SENATE PRESIDENT SEEKS ADVICE
By Andre Bagoo Monday, September 24 2012
SENATE President Timothy Hamel-Smith has asked the Clerk of the Senate to advise over whether the Parliament may initiate disciplinary proceedings against sacked Minister of Justice Herbert Volney, on the basis of Volney’s Parliament chamber assurances that the Administration of Justice (Indictable Proceedings) Act 2011 would not be proclaimed ahead of the implementation of other administrative matters.
Newsday understands that the Clerk, Nataki Atiba-Dilchan, has been asked to advise on whether the Parliament, of its own volition, can bring a motion of privilege against Volney accusing him of contempt. The Clerk has also been asked to consider whether any code of conduct applicable to MPs has been breached.
The facts in question relate to statements made by Volney in November 2011 when he assured MPs that the Act would not be proclaimed before the drafting of criminal procedure rules; the hiring of new masters; as well as the construction of new courthouses.
While Volney is a member of the House of Representatives, it is understood that he may not escape sanction in the Senate, as statements and assurances made by ministers piloting legislation in the House of Representatives are normally taken at face value in the Senate and often inform assumptions on which debate in the Senate is based.
The moves in the Senate are separate and apart from moves within the House of Representatives where Opposition has begun to mull bringing its own motion against Volney there.
On Friday, Opposition Leader Dr Keith Rowley told Newsday that the Opposition’s Parliamentary caucus will consider several possibilities, including bringing a private motion calling for the censure of Volney or asking the Speaker Wade Mark for leave to file a motion alleging breach of privilege.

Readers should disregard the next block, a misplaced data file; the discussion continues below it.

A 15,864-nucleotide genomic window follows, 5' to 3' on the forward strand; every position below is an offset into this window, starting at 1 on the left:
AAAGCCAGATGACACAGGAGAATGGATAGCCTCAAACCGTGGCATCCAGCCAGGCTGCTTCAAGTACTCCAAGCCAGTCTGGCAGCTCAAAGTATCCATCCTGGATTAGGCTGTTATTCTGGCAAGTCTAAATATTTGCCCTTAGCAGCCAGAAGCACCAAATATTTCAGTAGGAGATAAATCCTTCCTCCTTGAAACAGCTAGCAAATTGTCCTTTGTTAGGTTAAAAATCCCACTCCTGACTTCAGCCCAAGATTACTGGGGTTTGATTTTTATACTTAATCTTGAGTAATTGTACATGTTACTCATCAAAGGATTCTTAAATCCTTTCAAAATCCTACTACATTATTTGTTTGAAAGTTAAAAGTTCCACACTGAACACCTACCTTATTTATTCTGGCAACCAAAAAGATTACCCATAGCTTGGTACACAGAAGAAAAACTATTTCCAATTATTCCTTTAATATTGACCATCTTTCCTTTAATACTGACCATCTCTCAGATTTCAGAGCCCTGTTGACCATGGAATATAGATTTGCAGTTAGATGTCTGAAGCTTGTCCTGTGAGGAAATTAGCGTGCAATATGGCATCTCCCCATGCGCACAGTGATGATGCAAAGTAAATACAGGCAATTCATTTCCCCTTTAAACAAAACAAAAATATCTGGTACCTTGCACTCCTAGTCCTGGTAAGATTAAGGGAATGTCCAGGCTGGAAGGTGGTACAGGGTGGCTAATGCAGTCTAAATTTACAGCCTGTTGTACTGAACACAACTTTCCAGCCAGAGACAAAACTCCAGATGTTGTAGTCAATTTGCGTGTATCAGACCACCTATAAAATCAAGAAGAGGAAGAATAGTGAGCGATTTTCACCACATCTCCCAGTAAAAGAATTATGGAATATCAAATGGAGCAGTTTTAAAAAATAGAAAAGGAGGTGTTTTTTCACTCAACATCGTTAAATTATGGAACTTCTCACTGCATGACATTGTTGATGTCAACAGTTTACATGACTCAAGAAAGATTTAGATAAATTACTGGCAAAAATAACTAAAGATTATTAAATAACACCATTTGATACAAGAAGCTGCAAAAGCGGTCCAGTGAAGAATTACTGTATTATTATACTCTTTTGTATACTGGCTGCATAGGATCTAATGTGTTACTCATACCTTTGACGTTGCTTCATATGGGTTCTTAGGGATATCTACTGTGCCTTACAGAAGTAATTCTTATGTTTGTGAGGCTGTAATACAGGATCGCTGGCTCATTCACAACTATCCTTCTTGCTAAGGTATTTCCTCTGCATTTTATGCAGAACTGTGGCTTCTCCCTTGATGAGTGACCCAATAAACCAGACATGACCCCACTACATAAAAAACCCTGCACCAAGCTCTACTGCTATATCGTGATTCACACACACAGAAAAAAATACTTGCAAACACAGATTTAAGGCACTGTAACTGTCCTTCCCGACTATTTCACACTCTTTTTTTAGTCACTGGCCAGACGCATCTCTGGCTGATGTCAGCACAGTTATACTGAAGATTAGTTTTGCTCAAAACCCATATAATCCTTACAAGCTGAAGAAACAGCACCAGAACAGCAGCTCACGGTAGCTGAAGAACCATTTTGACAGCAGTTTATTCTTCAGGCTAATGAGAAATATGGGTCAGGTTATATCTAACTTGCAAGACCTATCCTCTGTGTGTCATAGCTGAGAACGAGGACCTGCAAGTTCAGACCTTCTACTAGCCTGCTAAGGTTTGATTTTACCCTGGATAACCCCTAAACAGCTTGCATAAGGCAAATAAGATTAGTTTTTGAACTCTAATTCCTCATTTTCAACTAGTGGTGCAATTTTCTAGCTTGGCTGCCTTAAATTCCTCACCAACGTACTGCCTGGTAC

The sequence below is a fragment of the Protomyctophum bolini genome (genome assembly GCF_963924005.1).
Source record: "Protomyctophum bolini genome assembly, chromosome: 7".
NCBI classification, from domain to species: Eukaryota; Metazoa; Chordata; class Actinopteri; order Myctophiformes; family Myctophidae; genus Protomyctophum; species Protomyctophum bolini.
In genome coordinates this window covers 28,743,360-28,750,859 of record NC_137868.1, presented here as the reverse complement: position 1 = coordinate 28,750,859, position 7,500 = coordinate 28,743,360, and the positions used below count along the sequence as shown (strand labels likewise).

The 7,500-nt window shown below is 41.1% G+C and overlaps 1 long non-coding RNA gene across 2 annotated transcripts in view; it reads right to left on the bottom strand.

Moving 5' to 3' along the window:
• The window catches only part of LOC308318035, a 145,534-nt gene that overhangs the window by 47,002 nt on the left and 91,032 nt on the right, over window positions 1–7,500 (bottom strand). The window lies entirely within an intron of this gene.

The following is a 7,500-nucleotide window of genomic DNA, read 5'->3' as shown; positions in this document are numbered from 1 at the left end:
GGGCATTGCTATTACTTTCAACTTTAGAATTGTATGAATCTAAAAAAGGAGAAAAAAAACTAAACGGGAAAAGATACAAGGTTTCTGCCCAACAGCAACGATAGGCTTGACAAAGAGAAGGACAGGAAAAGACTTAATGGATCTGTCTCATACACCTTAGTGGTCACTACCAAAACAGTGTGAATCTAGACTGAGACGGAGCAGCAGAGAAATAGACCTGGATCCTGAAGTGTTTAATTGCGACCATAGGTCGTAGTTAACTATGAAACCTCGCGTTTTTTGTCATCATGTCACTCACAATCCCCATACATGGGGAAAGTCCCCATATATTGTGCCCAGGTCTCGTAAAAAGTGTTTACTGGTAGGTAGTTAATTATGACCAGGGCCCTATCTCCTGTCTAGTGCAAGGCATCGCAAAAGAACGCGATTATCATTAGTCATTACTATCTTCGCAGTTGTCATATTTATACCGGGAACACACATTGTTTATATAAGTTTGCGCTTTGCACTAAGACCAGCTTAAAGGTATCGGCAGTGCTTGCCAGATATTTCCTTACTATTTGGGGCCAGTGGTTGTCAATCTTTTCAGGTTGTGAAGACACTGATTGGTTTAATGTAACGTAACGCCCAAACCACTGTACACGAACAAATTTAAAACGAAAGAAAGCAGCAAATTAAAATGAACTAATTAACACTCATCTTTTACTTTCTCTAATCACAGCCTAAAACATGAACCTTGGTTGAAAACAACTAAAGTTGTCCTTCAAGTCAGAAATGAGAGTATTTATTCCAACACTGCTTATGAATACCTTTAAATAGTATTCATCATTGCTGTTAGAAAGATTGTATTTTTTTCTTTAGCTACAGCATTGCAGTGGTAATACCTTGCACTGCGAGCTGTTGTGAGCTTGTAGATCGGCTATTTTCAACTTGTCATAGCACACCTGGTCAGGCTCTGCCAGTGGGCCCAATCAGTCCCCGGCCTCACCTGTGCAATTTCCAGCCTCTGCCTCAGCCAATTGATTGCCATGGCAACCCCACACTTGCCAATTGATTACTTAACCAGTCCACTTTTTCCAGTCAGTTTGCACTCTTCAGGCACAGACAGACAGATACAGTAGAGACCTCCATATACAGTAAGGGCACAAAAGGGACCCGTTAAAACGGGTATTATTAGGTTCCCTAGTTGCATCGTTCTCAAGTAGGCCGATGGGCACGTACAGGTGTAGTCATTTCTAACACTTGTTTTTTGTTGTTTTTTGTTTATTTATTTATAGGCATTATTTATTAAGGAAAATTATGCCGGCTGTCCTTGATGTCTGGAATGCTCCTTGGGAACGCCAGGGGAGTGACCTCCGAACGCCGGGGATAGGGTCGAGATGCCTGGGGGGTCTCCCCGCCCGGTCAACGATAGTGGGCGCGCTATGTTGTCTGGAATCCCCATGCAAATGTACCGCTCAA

A private motion would have to be debated on Private Member’s Day, which is normally once a month and at the discretion of the Government Chief Whip.
The issue may also be dealt with as a definite matter of urgent public importance under Standing Order 12, which may also be raised on the adjournment.
Generally, Parliamentary motions are time-barred. However, since the fact that Volney has deviated from the assurances he gave last year has only now arisen, an exception to the rule may be deemed appropriate. If a motion is passed and is successful, the range of sanctions applicable also have to be subject to advice. Volney could face suspension from the Session, which has only begun, or symbolic sanctions. A sitting MP may only be forced out of his seat if convicted of a criminal offence, made bankrupt or deemed seriously ill.
Rowley said, “We are considering all of our options. We are not accepting that the matter ends with the mere dismissal. This involves lying to the country.”
Speaker Wade Mark and Senate President Timothy Hamel-Smith, who is currently Acting President, both declined comment when contacted by Newsday, citing the possibility that the matter may come before them.
In the House of Representatives on November, 18, 2011, Volney assured Opposition MPs that the Act would not be proclaimed prematurely. He suggested that the criminal procedure rules would first have to be drafted.
He said, “As we speak, the Judiciary through its Rules Committee, headed by the Chief Justice with a Court of Appeal Judge, a Judge of the High Court as well as the Attorney General as the titular head of the Bar, and members of the Law Association, the Registrar of the Court and other persons, they sit. They have been working, I have been told, Mr Speaker, on the criminal rules that will accompany this measure.”
He continued, “That will come but we must first pass this measure and at an appropriate time, when the Judiciary has become happy, the Judiciary and those persons involved in the criminal justice system have become happy with the rules, then I will bring the rules to Parliament, but not before.”